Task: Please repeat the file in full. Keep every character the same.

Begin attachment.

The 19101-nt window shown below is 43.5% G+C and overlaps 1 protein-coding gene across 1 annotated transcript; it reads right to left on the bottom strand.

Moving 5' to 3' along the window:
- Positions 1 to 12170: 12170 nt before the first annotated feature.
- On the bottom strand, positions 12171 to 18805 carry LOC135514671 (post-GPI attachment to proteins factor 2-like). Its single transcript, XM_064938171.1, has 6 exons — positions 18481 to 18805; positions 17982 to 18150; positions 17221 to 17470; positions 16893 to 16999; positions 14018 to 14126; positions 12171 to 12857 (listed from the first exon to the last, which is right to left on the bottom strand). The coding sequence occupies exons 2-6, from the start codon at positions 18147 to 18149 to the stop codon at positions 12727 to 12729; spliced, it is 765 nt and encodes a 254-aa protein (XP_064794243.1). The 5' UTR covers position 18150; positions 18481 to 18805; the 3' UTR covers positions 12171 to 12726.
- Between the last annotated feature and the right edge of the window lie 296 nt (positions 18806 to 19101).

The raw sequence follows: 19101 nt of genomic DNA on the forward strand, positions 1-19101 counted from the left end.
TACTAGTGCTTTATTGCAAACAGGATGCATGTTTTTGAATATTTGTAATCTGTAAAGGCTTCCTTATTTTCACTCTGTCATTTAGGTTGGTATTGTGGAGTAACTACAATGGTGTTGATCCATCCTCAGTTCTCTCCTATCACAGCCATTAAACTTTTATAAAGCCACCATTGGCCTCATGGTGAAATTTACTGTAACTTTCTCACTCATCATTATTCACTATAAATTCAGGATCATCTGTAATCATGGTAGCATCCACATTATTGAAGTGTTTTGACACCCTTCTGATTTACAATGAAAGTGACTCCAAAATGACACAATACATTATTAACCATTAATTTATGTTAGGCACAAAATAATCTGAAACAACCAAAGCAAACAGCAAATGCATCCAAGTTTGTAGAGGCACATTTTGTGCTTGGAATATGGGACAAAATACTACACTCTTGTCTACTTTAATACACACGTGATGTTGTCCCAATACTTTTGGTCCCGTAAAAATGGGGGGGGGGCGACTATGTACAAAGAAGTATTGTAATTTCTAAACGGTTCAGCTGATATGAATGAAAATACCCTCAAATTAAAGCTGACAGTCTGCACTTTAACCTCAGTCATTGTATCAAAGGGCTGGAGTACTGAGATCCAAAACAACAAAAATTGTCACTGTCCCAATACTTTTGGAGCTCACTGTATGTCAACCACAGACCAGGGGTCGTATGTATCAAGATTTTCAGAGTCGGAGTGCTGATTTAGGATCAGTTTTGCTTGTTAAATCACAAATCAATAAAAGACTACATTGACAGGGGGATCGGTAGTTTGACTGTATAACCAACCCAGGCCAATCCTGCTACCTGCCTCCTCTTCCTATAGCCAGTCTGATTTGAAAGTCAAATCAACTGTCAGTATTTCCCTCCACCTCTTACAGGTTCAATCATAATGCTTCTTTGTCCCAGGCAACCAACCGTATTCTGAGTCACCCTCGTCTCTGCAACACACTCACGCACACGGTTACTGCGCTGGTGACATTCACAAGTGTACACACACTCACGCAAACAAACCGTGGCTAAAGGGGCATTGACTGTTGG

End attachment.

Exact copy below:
The 19101-nt window shown below is 43.5% G+C and overlaps 1 protein-coding gene across 1 annotated transcript; it reads right to left on the bottom strand.

Moving 5' to 3' along the window:
- Positions 1 to 12170: 12170 nt before the first annotated feature.
- On the bottom strand, positions 12171 to 18805 carry LOC135514671 (post-GPI attachment to proteins factor 2-like). Its single transcript, XM_064938171.1, has 6 exons — positions 18481 to 18805; positions 17982 to 18150; positions 17221 to 17470; positions 16893 to 16999; positions 14018 to 14126; positions 12171 to 12857 (listed from the first exon to the last, which is right to left on the bottom strand). The coding sequence occupies exons 2-6, from the start codon at positions 18147 to 18149 to the stop codon at positions 12727 to 12729; spliced, it is 765 nt and encodes a 254-aa protein (XP_064794243.1). The 5' UTR covers position 18150; positions 18481 to 18805; the 3' UTR covers positions 12171 to 12726.
- Between the last annotated feature and the right edge of the window lie 296 nt (positions 18806 to 19101).

The raw sequence follows: 19101 nt of genomic DNA on the forward strand, positions 1-19101 counted from the left end.
TACTAGTGCTTTATTGCAAACAGGATGCATGTTTTTGAATATTTGTAATCTGTAAAGGCTTCCTTATTTTCACTCTGTCATTTAGGTTGGTATTGTGGAGTAACTACAATGGTGTTGATCCATCCTCAGTTCTCTCCTATCACAGCCATTAAACTTTTATAAAGCCACCATTGGCCTCATGGTGAAATTTACTGTAACTTTCTCACTCATCATTATTCACTATAAATTCAGGATCATCTGTAATCATGGTAGCATCCACATTATTGAAGTGTTTTGACACCCTTCTGATTTACAATGAAAGTGACTCCAAAATGACACAATACATTATTAACCATTAATTTATGTTAGGCACAAAATAATCTGAAACAACCAAAGCAAACAGCAAATGCATCCAAGTTTGTAGAGGCACATTTTGTGCTTGGAATATGGGACAAAATACTACACTCTTGTCTACTTTAATACACACGTGATGTTGTCCCAATACTTTTGGTCCCGTAAAAATGGGGGGGGGGCGACTATGTACAAAGAAGTATTGTAATTTCTAAACGGTTCAGCTGATATGAATGAAAATACCCTCAAATTAAAGCTGACAGTCTGCACTTTAACCTCAGTCATTGTATCAAAGGGCTGGAGTACTGAGATCCAAAACAACAAAAATTGTCACTGTCCCAATACTTTTGGAGCTCACTGTATGTCAACCACAGACCAGGGGTCGTATGTATCAAGATTTTCAGAGTCGGAGTGCTGATTTAGGATCAGTTTTGCTTGTTAAATCACAAATCAATAAAAGACTACATTGACAGGGGGATCGGTAGTTTGACTGTATAACCAACCCAGGCCAATCCTGCTACCTGCCTCCTCTTCCTATAGCCAGTCTGATTTGAAAGTCAAATCAACTGTCAGTATTTCCCTCCACCTCTTACAGGTTCAATCATAATGCTTCTTTGTCCCAGGCAACCAACCGTATTCTGAGTCACCCTCGTCTCTGCAACACACTCACGCACACGGTTACTGCGCTGGTGACATTCACAAGTGTACACACACTCACGCAAACAAACCGTGGCTAAAGGGGCATTGACTGTTGG